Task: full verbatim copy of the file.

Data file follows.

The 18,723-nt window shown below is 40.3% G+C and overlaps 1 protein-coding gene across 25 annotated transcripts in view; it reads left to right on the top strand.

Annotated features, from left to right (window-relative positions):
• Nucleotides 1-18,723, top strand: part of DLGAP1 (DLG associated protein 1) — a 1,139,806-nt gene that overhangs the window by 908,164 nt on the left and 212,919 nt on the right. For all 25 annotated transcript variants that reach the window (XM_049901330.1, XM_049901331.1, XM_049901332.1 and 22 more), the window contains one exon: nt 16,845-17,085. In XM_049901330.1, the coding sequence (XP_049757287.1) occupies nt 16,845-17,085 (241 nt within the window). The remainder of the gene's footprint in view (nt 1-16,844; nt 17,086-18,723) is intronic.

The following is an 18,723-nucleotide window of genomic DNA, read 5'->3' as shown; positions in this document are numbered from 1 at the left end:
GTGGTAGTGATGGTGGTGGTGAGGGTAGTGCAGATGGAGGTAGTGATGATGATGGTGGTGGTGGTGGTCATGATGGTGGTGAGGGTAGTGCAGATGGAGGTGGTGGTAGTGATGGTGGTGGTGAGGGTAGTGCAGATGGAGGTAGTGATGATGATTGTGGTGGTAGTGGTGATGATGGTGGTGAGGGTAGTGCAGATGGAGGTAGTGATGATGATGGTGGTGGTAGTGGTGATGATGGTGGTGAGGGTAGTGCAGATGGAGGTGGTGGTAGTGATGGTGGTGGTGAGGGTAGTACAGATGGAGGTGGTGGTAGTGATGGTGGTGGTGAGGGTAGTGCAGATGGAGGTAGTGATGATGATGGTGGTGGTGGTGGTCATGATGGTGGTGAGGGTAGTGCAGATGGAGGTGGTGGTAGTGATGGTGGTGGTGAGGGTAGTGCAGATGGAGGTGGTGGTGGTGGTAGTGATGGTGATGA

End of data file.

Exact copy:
The 18,723-nt window shown below is 40.3% G+C and overlaps 1 protein-coding gene across 25 annotated transcripts in view; it reads left to right on the top strand.

Annotated features, from left to right (window-relative positions):
• Nucleotides 1-18,723, top strand: part of DLGAP1 (DLG associated protein 1) — a 1,139,806-nt gene that overhangs the window by 908,164 nt on the left and 212,919 nt on the right. For all 25 annotated transcript variants that reach the window (XM_049901330.1, XM_049901331.1, XM_049901332.1 and 22 more), the window contains one exon: nt 16,845-17,085. In XM_049901330.1, the coding sequence (XP_049757287.1) occupies nt 16,845-17,085 (241 nt within the window). The remainder of the gene's footprint in view (nt 1-16,844; nt 17,086-18,723) is intronic.

The following is an 18,723-nucleotide window of genomic DNA, read 5'->3' as shown; positions in this document are numbered from 1 at the left end:
GTGGTAGTGATGGTGGTGGTGAGGGTAGTGCAGATGGAGGTAGTGATGATGATGGTGGTGGTGGTGGTCATGATGGTGGTGAGGGTAGTGCAGATGGAGGTGGTGGTAGTGATGGTGGTGGTGAGGGTAGTGCAGATGGAGGTAGTGATGATGATTGTGGTGGTAGTGGTGATGATGGTGGTGAGGGTAGTGCAGATGGAGGTAGTGATGATGATGGTGGTGGTAGTGGTGATGATGGTGGTGAGGGTAGTGCAGATGGAGGTGGTGGTAGTGATGGTGGTGGTGAGGGTAGTACAGATGGAGGTGGTGGTAGTGATGGTGGTGGTGAGGGTAGTGCAGATGGAGGTAGTGATGATGATGGTGGTGGTGGTGGTCATGATGGTGGTGAGGGTAGTGCAGATGGAGGTGGTGGTAGTGATGGTGGTGGTGAGGGTAGTGCAGATGGAGGTGGTGGTGGTGGTAGTGATGGTGATGA